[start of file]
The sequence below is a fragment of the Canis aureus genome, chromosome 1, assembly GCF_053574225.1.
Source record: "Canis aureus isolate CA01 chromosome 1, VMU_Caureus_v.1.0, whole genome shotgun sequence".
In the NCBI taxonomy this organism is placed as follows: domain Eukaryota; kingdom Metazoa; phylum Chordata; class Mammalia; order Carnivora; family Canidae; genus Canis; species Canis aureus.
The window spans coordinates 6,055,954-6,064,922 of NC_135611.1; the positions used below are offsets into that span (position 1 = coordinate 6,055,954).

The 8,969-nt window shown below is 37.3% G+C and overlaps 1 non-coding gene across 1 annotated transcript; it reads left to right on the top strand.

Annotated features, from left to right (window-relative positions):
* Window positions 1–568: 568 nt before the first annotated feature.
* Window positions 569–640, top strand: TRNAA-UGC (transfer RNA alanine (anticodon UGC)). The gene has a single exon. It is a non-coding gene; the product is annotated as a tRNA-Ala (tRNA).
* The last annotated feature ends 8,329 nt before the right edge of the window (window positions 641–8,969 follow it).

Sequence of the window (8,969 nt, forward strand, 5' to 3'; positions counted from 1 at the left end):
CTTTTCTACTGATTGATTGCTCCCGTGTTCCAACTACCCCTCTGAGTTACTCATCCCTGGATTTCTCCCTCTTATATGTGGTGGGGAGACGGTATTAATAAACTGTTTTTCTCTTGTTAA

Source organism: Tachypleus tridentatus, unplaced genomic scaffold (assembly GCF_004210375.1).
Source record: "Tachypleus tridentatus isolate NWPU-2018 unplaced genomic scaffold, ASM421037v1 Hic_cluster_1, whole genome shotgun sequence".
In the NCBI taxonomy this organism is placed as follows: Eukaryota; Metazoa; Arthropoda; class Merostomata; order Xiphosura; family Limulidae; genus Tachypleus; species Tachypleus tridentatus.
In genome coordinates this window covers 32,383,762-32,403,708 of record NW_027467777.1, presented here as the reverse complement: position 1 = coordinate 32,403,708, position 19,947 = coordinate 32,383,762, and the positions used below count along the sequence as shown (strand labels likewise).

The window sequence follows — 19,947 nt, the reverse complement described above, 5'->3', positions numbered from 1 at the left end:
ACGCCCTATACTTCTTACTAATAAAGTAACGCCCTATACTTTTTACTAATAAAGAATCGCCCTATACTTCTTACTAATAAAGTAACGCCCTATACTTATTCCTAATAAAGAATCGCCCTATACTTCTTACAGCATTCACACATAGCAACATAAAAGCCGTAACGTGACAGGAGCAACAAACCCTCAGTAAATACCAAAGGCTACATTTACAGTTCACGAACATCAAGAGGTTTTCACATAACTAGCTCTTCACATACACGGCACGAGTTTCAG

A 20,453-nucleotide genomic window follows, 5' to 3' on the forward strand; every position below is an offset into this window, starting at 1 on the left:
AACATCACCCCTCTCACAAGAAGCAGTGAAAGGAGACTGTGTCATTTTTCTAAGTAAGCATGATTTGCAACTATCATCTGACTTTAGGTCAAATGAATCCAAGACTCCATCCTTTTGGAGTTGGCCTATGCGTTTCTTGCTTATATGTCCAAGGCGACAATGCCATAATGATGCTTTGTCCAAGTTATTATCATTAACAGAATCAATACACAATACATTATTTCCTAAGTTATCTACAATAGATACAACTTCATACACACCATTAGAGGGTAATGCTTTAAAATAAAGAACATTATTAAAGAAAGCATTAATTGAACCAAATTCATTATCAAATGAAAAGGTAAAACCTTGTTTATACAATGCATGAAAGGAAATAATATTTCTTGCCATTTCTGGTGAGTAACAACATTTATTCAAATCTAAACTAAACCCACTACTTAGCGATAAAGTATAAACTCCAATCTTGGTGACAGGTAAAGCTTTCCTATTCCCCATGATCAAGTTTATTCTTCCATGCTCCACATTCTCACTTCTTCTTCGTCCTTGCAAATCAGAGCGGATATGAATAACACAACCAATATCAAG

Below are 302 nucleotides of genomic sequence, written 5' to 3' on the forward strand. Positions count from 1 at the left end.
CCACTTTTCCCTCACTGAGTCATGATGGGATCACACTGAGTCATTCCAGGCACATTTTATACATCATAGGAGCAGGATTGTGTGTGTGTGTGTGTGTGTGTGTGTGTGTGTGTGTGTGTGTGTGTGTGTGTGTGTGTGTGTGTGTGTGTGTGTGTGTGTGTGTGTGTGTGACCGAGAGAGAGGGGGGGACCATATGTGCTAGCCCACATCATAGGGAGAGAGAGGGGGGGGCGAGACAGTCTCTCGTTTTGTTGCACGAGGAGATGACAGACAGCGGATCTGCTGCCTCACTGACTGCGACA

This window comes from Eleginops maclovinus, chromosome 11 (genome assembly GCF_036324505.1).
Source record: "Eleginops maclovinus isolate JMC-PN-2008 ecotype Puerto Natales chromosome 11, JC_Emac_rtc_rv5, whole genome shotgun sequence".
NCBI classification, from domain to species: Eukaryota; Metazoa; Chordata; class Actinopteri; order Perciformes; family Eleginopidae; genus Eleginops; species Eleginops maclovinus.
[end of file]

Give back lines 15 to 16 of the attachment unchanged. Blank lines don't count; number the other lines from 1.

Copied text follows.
In genome coordinates this window covers 32,383,762-32,403,708 of record NW_027467777.1, presented here as the reverse complement: position 1 = coordinate 32,403,708, position 19,947 = coordinate 32,383,762, and the positions used below count along the sequence as shown (strand labels likewise).

The window sequence follows — 19,947 nt, the reverse complement described above, 5'->3', positions numbered from 1 at the left end: